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Museums and Historic Sites

5530 U.S. 165 South
Gillett, Arkansas
(870) 548-2634  
The park features a complex of five buildings houses exhibits on the history of the Arkansas Grand Prairie and the Delta. The 1877 Refeld-Hinman Log House and the 1933 Carnes-Bonner Playhouse are original to the Grand Prairie. 

1741 Old Post Road, Arkansas Highway 169
Gillett, Arkansas
(870) 548-2207 
The first European settlement in the lower Mississippi Valley region, Arkansas Post became part of the United States during the Louisiana Purchase of 1803. By 1819, the post was a thriving river port and the largest city in the region and selected the capital of the Arkansas Territory. The park contains the January 11, 1863 Arkansas Post battlefield where vastly superior numbers of Union troops under major General John McClernand defeated Confederate defenders under Brigadier General Thomas Churchill. While Fort Hindman now lies beneath the Arkansas River, there are still remnants of Confederate trenches. The battle, as well as the rest of Arkansas Post's rich history, is interpreted at the park museum. Tour guides are available but must be requested for in advance.

400 Second Street, Indianola
(662) 887-9539
Tuesday - Saturday 10 a.m. - 5 p.m.
Sunday and Monday 12 a.m. - 5 p.m.
Winter hours - November - March, closed Mondays. Open special hours by appointment.
The B.B. King Museum and Delta Interpretive Center uses the life of B.B. King to showcase the history of blues over the past century.

Bubba’s Blues Corner
105 Cherry Street
Helena-West Helena, Arkansas
(870) 338-3501
Blues enthusiasts will find a large variety of CDs, ranging from the legends to the up-and-coming artists. During the annual King Biscuit Blues Festival, many of the performers head to Bubba’s for meet-and-greets and autograph sessions with their fans.

119 South Main Street
Memphis, Tennessee
(901) 525-3655
Monday - Friday 11 a.m. - 5 p.m.; 
Folklore Store open Saturday 11 a.m. - 6 p.m.
119 South Main Street has a streetfront store as well as a larger venue in the back, with offers lots of information about traditional music in the area, including blues, gospel, soul and rockabilly. Check their website for special concert listings.

141 Cherry Street
Helena-West Helena, Arkansas
Tuesday - Saturday 9 a.m. - 5 p.m.
Exhibits interpret the natural and human history of Arkansas’s Delta region. Included are interactive audio and video exhibits chronicling the rise of Delta blues and gospel music; traveling and permanent music exhibits are in the Visitors Center at 141 Cherry St. Permanent history exhibits are in the Depot at 95 Missouri St. The legendary King Biscuit Time radio show is broadcast live from the center daily. Helena witnessed the forced migration of thousands of Cherokee along the "water route" to Indian Territory during the summer of 1838.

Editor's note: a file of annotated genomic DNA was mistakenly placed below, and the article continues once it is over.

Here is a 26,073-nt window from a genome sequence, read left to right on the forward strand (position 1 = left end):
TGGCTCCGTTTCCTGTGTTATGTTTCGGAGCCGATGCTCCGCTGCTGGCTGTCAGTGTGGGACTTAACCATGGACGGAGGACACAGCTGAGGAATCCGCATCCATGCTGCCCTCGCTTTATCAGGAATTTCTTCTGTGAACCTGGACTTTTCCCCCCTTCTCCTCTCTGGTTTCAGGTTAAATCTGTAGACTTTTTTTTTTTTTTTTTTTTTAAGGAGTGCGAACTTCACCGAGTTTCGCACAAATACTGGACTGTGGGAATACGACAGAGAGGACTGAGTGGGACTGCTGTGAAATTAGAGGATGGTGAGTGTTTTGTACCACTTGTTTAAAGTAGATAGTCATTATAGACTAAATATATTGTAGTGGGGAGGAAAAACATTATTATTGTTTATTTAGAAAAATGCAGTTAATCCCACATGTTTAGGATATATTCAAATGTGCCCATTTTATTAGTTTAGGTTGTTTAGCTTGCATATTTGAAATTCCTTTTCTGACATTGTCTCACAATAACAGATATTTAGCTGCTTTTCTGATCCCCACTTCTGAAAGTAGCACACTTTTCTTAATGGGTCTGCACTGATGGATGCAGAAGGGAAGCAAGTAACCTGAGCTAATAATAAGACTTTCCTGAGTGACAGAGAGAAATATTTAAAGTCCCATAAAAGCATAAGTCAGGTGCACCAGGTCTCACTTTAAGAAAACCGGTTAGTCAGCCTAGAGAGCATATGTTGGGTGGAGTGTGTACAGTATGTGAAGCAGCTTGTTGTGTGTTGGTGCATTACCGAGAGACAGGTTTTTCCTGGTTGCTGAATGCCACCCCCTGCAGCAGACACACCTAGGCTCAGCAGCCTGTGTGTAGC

#1 Blues Alley
Clarksdale, Mississippi
(662) 627-6820
Monday - Saturday 9 a.m. - 5 p.m.
Monday - Saturday 10 a.m. - 5 p.m.
Recently opened a new wing, doubling its exhibit area.

North 5th Avenue
Cleveland, Mississippi
(662) 846-4780
Monday - Thursday 8 a.m. - 5 p.m.;  Friday 8 a.m. - 4 p.m.

350 Columbia Street
Helena-West Helena, Arkansas
(800) 358-0972
Reproduction of the Union Civil War fort in historic downtown Helena; a part of Helena’s Civil War multi-faceted heritage that includes Federal occupation, seven Confederate generals, and an encampment of thousands of freed slaves. In August 1862 the Union forces occupying Helena erected a redoubt of earth and timbers to serve as the key to the city's defenses. Fort Curtis, named for the Union general in command, was one of five fortified positions which enabled Union soldiers to repulse a Confederate attack on July 4, 1863, designed to recapture the city and relieve the siege at Vicksburg. On the day of the attack 4,129 Union officers and men, under Gen. Prentiss, were positioned in and around the fort against 7,646 Confederate troops under General Holmes. 

Desha County Museum
Highway 54 East
Dumas, Arkansas
(870) 382-4222 
The museum tells the story of life in a typical southern Arkansas farming community during the formative years of Desha County.

Freedom Park
750 South Biscoe
Helena-West Helena, Arkansas
(800) 358-0972
One of more than 25 Civil War interpretive sites located throughout historic Helena and Phillips County. The park includes five major exhibits that explore the African-American experience in Civil War Helena. The exhibits follow the journey of the African-Americans from fugitive slave to freedom; and for some, enlistment in the Union Army and participation in the Battle of Helena on July 4, 1863. The Emancipation Proclamation exhibit is the centerpiece of the park. Freedom Park is the first site in Arkansas to be designated for inclusion on the National Park Service's National Underground Railroad Network to Freedom program.